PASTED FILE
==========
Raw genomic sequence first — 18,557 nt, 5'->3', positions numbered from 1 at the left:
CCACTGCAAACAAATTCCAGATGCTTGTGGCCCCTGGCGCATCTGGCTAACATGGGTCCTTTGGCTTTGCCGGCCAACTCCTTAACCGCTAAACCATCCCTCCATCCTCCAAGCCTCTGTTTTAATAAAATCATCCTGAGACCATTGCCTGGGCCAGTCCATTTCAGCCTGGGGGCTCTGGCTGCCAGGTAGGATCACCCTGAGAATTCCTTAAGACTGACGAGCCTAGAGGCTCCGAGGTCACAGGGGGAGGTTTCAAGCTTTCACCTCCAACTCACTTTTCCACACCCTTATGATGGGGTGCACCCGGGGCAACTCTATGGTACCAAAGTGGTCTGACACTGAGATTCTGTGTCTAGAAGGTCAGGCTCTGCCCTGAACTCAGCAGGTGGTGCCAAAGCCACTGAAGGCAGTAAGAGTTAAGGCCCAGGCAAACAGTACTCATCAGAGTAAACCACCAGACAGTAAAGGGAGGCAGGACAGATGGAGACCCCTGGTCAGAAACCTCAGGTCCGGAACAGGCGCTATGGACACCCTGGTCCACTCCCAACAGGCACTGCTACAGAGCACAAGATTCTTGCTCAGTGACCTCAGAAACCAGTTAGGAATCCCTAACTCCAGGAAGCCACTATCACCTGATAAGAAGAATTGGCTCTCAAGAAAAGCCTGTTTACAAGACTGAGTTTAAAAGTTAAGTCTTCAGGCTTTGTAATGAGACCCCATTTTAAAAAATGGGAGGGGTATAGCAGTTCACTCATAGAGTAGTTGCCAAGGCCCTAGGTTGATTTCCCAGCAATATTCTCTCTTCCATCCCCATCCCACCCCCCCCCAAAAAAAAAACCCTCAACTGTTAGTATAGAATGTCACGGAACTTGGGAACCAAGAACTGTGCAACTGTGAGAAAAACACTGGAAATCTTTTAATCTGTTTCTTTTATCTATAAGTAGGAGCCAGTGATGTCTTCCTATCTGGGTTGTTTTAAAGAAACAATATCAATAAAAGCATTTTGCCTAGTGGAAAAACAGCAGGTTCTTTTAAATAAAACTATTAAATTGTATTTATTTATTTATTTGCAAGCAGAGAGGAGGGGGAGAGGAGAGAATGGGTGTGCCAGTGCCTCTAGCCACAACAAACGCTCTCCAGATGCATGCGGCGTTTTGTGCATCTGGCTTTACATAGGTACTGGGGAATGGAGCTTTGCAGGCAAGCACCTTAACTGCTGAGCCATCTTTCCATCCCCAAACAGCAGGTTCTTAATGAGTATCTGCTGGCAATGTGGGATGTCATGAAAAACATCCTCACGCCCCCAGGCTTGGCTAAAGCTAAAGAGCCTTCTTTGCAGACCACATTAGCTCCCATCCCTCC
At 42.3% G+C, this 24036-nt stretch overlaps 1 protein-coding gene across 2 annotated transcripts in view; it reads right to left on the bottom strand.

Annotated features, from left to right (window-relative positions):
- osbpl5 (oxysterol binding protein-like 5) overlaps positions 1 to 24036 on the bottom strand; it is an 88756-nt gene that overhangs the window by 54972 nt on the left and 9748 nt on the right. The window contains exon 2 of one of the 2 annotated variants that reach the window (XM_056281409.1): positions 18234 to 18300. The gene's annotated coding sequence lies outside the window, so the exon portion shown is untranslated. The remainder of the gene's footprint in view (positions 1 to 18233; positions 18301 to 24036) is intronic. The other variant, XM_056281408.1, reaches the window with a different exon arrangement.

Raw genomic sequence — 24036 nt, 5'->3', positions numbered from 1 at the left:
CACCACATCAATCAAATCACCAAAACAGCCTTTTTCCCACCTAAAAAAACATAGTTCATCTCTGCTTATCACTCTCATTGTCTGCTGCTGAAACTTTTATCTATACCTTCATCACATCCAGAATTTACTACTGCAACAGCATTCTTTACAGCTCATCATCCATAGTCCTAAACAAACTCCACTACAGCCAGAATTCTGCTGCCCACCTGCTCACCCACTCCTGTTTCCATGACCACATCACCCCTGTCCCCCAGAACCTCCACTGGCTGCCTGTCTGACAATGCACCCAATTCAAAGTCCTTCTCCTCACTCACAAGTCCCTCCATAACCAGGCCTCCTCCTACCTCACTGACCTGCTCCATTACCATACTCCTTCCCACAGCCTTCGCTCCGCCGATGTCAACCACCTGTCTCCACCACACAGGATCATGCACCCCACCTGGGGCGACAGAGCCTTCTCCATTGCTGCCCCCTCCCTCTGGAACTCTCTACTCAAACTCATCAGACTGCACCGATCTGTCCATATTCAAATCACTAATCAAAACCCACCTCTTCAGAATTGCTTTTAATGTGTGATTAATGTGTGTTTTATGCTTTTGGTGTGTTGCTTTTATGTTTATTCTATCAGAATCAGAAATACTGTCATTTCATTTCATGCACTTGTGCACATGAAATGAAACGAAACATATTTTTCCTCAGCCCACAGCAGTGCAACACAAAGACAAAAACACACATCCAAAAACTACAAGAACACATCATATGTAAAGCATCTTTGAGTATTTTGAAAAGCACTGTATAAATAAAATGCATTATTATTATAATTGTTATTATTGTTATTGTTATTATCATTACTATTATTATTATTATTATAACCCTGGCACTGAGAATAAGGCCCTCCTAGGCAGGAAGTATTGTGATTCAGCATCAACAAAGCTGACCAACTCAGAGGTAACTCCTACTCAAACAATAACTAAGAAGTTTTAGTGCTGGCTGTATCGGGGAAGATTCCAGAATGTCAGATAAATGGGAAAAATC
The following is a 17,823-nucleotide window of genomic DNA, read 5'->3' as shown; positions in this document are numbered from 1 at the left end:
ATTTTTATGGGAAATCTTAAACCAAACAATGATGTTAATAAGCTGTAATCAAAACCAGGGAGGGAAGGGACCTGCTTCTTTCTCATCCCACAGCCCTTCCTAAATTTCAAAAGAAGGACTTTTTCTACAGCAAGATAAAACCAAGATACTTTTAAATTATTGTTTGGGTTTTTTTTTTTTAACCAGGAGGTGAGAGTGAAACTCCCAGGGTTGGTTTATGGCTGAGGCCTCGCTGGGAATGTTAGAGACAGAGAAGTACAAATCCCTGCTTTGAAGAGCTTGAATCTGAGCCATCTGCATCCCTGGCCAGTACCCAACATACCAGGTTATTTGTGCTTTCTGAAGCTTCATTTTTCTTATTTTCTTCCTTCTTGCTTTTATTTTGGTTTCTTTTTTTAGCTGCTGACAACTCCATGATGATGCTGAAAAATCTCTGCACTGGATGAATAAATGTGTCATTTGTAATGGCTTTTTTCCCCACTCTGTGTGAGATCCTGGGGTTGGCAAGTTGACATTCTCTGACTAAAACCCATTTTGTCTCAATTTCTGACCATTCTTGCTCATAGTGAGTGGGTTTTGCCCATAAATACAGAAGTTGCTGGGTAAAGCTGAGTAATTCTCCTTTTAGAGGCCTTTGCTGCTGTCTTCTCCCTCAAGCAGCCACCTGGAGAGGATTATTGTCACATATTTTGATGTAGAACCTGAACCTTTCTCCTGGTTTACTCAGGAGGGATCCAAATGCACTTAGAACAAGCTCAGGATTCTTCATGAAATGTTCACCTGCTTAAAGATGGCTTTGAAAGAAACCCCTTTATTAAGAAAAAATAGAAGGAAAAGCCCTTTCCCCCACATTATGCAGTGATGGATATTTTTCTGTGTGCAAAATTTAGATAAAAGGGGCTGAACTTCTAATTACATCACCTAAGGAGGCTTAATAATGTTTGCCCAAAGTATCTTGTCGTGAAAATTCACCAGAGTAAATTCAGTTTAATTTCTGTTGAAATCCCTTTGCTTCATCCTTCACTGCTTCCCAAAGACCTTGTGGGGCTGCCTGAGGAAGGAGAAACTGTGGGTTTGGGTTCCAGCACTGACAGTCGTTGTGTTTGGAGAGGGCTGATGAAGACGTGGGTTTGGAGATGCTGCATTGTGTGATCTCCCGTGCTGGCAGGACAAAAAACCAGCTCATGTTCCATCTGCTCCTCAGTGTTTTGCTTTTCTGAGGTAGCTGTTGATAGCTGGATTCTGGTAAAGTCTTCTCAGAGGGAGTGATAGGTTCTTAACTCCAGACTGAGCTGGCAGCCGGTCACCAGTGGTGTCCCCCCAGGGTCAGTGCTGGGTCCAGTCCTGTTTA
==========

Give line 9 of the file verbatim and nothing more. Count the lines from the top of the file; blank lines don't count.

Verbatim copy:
ATTTTTATGGGAAATCTTAAACCAAACAATGATGTTAATAAGCTGTAATCAAAACCAGGGAGGGAAGGGACCTGCTTCTTTCTCATCCCACAGCCCTTCCTAAATTTCAAAAGAAGGACTTTTTCTACAGCAAGATAAAACCAAGATACTTTTAAATTATTGTTTGGGTTTTTTTTTTTTAACCAGGAGGTGAGAGTGAAACTCCCAGGGTTGGTTTATGGCTGAGGCCTCGCTGGGAATGTTAGAGACAGAGAAGTACAAATCCCTGCTTTGAAGAGCTTGAATCTGAGCCATCTGCATCCCTGGCCAGTACCCAACATACCAGGTTATTTGTGCTTTCTGAAGCTTCATTTTTCTTATTTTCTTCCTTCTTGCTTTTATTTTGGTTTCTTTTTTTAGCTGCTGACAACTCCATGATGATGCTGAAAAATCTCTGCACTGGATGAATAAATGTGTCATTTGTAATGGCTTTTTTCCCCACTCTGTGTGAGATCCTGGGGTTGGCAAGTTGACATTCTCTGACTAAAACCCATTTTGTCTCAATTTCTGACCATTCTTGCTCATAGTGAGTGGGTTTTGCCCATAAATACAGAAGTTGCTGGGTAAAGCTGAGTAATTCTCCTTTTAGAGGCCTTTGCTGCTGTCTTCTCCCTCAAGCAGCCACCTGGAGAGGATTATTGTCACATATTTTGATGTAGAACCTGAACCTTTCTCCTGGTTTACTCAGGAGGGATCCAAATGCACTTAGAACAAGCTCAGGATTCTTCATGAAATGTTCACCTGCTTAAAGATGGCTTTGAAAGAAACCCCTTTATTAAGAAAAAATAGAAGGAAAAGCCCTTTCCCCCACATTATGCAGTGATGGATATTTTTCTGTGTGCAAAATTTAGATAAAAGGGGCTGAACTTCTAATTACATCACCTAAGGAGGCTTAATAATGTTTGCCCAAAGTATCTTGTCGTGAAAATTCACCAGAGTAAATTCAGTTTAATTTCTGTTGAAATCCCTTTGCTTCATCCTTCACTGCTTCCCAAAGACCTTGTGGGGCTGCCTGAGGAAGGAGAAACTGTGGGTTTGGGTTCCAGCACTGACAGTCGTTGTGTTTGGAGAGGGCTGATGAAGACGTGGGTTTGGAGATGCTGCATTGTGTGATCTCCCGTGCTGGCAGGACAAAAAACCAGCTCATGTTCCATCTGCTCCTCAGTGTTTTGCTTTTCTGAGGTAGCTGTTGATAGCTGGATTCTGGTAAAGTCTTCTCAGAGGGAGTGATAGGTTCTTAACTCCAGACTGAGCTGGCAGCCGGTCACCAGTGGTGTCCCCCCAGGGTCAGTGCTGGGTCCAGTCCTGTTTA